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Countians can legally possess beer, liquor; still must vote to legalize sale

A new law allowing the possession of alcohol—both liquor and beer and light wine– in every county in Mississippi was signed into law by Gov. Tate Reeves on Tuesday. It will go into effect on Jan. 1, 2021.
However, although residents may legally possess alcohol and beer, the new bill does not legalize the sale of either in every county. Residents would have had to vote to allow that.
Recently, petitions allowing for legal sale of beer and liquor in Walthall County have surfaced. Those circulating the petition note that many countians are confused by the recent legislation, thinking that alcohol sales will become automatic on Jan. 1.
Most counties in the state have already voted in favor of legal liquor. According to the Department of Revenue there are only 29 out of 82 counties that are dry for alcohol; and 31 counties that are dry for beer and light wine.
But even that count is misleading. Of the 29 dry for liquor counties in the state, only 10 of those counties are totally dry as 19 counties contain areas or municipalities where liquor sales are legal.
And although the wet-dry map for beer and light wine shows 31 dry counties for those beverages, there are only six totally dry counties, as the remainder contain municipalities and areas where sales of beer and light wine are legal.
So, in reality, only a small handful of counties exists in the state where one cannot legally purchase alcohol.
Walthall is one of those counties, although surrounded on all sides by counties (or municipalities) where sale is legal.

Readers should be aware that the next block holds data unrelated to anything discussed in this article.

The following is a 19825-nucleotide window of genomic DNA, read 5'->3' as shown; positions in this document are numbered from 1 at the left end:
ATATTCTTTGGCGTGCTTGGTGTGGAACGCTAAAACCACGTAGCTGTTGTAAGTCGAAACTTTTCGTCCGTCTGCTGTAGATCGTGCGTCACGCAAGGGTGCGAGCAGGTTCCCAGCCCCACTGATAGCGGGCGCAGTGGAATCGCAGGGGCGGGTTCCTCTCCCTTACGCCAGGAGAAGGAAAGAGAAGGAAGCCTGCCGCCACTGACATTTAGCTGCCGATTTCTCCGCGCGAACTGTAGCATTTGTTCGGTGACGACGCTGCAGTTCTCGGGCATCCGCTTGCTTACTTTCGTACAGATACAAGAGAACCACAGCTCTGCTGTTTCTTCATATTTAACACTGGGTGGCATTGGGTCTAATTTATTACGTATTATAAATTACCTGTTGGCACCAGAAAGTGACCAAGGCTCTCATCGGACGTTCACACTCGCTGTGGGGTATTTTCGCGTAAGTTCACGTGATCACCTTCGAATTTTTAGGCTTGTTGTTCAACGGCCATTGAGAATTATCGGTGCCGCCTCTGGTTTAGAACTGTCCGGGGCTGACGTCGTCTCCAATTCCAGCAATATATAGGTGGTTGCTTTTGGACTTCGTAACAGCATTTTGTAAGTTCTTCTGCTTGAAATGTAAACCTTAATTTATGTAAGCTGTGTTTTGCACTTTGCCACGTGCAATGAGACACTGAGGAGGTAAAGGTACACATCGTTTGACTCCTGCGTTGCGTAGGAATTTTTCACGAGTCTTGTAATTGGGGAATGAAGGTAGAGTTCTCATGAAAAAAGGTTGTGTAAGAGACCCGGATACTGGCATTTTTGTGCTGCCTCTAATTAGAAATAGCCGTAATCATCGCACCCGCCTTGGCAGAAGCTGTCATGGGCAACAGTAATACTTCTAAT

For years, proponents of legalization have pointed to the loss of sales tax as people travel to surrounding counties, or south to Louisiana to purchase beer and liquor.
Temperance laws were enacted in the Mississippi Legislature not long after achieving statehood.
History shows Mississippi as the first state to pass some form of prohibition in 1908, 10 years before the U.S. passed the 18th Amendment. Mississippi was the first state to ratify the 18th amendment.
When the 21st Amendment ended Prohibition in 1933, 36 states ratified it in 288 days.
Although beer sales were allowed by local option, liquor sales in the state did not become legal until 1966 when Mississippi became the last state to repeal its statewide Prohibition law.
City attorney Joe Stinson recalled on WTYL, during one of its election night broadcasts, “the liquor question” in the state, which was still a volatile issue in the 1950s, recalling a speech by Mississippi lawmaker and judge, Soggy Sweat, who was asked how he felt about whiskey.
“If when you say ‘whiskey’ you mean the devil’s brew, the poison scourge, the bloody monster, that defiles innocence, dethrones reason, destroys the home, creates misery and poverty, yea, literally takes the bread from the mouths of little children … then certainly I am against it,” Sweat starts out.
Then, he changes course.
“But if when you say ‘whiskey’ you mean the oil of conversation, the philosophic wine, the ale that is consumed when good fellows get together, that puts a song in their hearts and laughter on their lips … if you mean that drink, the sale of which pours into our treasuries untold millions of dollars. … then certainly I am for it,” he says.

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